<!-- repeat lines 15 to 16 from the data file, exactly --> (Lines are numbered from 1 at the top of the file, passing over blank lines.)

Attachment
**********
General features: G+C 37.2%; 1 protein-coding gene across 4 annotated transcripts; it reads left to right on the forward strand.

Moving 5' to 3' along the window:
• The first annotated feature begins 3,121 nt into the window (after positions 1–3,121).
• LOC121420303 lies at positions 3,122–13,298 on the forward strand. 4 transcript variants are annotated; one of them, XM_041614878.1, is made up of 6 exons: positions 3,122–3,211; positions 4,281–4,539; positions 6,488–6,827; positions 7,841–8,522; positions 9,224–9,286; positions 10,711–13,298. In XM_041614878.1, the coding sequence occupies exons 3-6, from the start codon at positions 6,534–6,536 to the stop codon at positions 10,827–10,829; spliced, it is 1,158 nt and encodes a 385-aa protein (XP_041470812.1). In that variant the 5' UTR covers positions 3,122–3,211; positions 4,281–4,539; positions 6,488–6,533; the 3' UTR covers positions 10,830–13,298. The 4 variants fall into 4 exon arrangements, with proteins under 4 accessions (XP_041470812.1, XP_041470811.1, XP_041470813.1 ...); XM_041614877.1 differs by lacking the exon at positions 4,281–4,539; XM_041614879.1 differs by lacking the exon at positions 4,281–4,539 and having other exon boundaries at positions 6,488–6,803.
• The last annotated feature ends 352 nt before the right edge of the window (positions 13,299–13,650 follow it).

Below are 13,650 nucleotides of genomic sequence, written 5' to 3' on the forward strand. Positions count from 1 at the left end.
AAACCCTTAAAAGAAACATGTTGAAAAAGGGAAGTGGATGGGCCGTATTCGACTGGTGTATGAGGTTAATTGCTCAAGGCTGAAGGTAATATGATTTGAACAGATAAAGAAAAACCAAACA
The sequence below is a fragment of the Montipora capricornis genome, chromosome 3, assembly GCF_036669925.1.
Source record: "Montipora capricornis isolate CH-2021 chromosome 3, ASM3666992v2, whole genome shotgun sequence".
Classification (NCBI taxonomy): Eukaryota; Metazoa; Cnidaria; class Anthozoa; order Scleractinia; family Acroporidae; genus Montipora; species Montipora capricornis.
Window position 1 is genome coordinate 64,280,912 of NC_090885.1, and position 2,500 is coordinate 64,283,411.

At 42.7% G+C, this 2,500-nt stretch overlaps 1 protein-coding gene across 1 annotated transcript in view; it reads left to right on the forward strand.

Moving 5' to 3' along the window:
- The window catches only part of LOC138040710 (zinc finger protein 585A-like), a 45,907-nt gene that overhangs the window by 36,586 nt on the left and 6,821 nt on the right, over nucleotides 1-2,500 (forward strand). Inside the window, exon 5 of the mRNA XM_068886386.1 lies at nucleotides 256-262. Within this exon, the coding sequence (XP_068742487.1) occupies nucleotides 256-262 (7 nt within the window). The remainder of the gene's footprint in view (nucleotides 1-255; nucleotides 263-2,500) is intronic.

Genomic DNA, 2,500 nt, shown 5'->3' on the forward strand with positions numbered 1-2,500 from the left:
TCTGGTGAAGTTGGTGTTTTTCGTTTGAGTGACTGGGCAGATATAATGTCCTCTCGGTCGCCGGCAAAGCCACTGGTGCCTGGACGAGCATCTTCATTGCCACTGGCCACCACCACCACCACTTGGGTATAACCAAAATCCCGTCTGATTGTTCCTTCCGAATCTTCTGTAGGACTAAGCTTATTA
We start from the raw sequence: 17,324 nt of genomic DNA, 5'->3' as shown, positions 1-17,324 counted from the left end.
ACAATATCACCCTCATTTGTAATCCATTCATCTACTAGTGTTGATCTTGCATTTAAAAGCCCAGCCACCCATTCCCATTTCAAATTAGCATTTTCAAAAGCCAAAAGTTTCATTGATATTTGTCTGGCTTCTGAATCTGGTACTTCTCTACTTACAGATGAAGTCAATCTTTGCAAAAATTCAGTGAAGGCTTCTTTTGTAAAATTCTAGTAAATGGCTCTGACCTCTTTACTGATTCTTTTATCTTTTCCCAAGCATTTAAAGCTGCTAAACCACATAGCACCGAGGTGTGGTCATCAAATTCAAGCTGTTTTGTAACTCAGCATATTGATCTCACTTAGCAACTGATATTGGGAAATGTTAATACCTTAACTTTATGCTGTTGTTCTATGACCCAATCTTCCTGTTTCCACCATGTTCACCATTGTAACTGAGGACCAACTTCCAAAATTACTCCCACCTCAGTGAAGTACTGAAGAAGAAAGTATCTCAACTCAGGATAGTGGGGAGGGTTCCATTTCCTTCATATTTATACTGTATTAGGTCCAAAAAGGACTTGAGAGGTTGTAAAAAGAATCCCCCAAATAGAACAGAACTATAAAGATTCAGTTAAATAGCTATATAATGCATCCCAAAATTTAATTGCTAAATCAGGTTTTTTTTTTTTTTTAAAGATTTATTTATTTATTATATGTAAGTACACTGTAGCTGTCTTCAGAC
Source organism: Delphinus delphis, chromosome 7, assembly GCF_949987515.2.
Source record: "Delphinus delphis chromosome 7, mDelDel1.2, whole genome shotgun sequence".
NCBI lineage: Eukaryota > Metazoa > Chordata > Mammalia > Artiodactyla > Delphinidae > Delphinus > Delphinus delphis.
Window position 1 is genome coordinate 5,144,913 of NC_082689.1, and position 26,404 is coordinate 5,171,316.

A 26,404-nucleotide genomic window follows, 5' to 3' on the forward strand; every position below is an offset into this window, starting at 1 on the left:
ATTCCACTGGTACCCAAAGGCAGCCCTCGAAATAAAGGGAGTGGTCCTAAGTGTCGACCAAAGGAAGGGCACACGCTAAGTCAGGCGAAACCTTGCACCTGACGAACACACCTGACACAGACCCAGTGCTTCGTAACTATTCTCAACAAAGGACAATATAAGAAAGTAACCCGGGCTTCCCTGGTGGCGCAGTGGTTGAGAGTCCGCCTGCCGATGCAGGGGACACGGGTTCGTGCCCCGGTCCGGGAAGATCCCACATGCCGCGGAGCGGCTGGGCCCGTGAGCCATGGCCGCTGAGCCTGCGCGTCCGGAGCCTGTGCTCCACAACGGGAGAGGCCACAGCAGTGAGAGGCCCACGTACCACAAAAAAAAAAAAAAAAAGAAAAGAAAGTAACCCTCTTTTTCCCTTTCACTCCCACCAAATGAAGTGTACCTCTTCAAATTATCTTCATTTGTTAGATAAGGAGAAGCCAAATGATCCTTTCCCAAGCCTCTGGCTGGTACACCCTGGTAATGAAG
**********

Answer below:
Genomic DNA, 2,500 nt, shown 5'->3' on the forward strand with positions numbered 1-2,500 from the left:
TCTGGTGAAGTTGGTGTTTTTCGTTTGAGTGACTGGGCAGATATAATGTCCTCTCGGTCGCCGGCAAAGCCACTGGTGCCTGGACGAGCATCTTCATTGCCACTGGCCACCACCACCACCACTTGGGTATAACCAAAATCCCGTCTGATTGTTCCTTCCGAATCTTCTGTAGGACTAAGCTTATTA